There are a number of myths surrounding bankruptcy and how it is completed. One of the biggest myths is based on who can qualify for bankruptcy, whether that is Chapter 7 or Chapter 13. Because there are misunderstandings, people who legitimately need help through a bankruptcy filing may not get what they actually require. Instead they are left struggling, thinking that there is nothing they can do to better their situation. In many cases, that simply is not true.
It May Be Easier Than You Think
In reality, it is not that difficult to qualify for bankruptcy. There are requirements that have to be met, and these are not subjective. In other words, it is not up to an opinion, but up to the facts. If you meet the legal requirements for the type of bankruptcy you want to file, then you can file and go through a bankruptcy proceeding, thus getting a fresh start and the potential for a brighter financial future.
Chapter 7 And The Means Test
To qualify for Chapter 7, which is where you are not obligated to repay your creditors at all, you must pass the means test. This test looks at your income, and compares it to the median income for your state and family size. If your income is higher than the median, you may not be approved. This test is a requirement if over 50% of your debt is consumer, and not tax, tort, or business debt. You will also be required to complete credit counseling, and you cannot have filed bankruptcy in the past seven years.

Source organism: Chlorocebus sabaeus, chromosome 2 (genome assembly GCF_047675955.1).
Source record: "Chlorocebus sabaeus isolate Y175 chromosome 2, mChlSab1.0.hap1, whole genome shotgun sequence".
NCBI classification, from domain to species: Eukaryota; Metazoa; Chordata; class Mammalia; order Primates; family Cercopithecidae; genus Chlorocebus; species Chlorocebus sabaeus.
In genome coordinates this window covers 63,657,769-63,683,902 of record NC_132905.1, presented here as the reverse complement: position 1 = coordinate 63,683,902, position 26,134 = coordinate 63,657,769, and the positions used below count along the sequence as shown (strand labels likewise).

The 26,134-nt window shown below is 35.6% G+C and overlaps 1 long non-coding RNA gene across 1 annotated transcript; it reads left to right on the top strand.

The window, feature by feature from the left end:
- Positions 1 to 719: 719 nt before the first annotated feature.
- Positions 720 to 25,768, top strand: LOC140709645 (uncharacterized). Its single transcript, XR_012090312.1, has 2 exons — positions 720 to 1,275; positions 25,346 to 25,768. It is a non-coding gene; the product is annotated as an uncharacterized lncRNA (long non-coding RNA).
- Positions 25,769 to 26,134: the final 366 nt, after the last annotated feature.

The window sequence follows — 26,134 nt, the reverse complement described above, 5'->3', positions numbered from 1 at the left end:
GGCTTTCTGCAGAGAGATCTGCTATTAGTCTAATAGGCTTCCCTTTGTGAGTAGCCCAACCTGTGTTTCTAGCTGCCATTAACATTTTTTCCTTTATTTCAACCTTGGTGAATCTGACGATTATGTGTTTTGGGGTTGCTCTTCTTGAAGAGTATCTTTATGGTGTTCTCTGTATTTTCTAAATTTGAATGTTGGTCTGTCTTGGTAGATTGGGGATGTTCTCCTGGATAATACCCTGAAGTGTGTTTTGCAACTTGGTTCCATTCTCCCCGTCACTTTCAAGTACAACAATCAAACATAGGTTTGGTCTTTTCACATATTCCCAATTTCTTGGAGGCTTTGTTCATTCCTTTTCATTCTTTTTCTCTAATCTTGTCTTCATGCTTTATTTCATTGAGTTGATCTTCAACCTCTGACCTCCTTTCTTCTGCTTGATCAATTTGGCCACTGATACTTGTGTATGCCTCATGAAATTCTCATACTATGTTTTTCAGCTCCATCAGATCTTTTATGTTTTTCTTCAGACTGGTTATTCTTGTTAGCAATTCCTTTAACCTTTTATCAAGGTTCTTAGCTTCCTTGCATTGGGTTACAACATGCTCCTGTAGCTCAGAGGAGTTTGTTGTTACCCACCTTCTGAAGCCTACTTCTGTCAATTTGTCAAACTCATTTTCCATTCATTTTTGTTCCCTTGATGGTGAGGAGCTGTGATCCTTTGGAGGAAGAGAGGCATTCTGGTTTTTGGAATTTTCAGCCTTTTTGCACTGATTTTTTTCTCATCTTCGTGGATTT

Is Chapter 13 The Right Answer?
For people who make too much money to go through a Chapter 7 bankruptcy, there is Chapter 13. This allows you to restructure your debts, so you can get them repaid in a way that works for your income level. The plan has to be approved by the court, and you will be paying back some - or maybe even all - of your debt, depending on your circumstances. This repayment generally takes between three and five years. You must be an individual, not a corporation, and you will have to go through credit counseling. You cannot have had a recent bankruptcy, and your debt must be under the current approved amount.
Other Options For Debt Relief
Because bankruptcy laws can change, it is important that you talk to an attorney before you make a decision. That way you can receive legal guidance, and find out what to do if you do not qualify for bankruptcy. There may be other ways to reduce your debt, such as calling your creditors, asking for reduced interest rates, and using consolidation loans. Options exist, and an attorney can help you find the one that is right for you.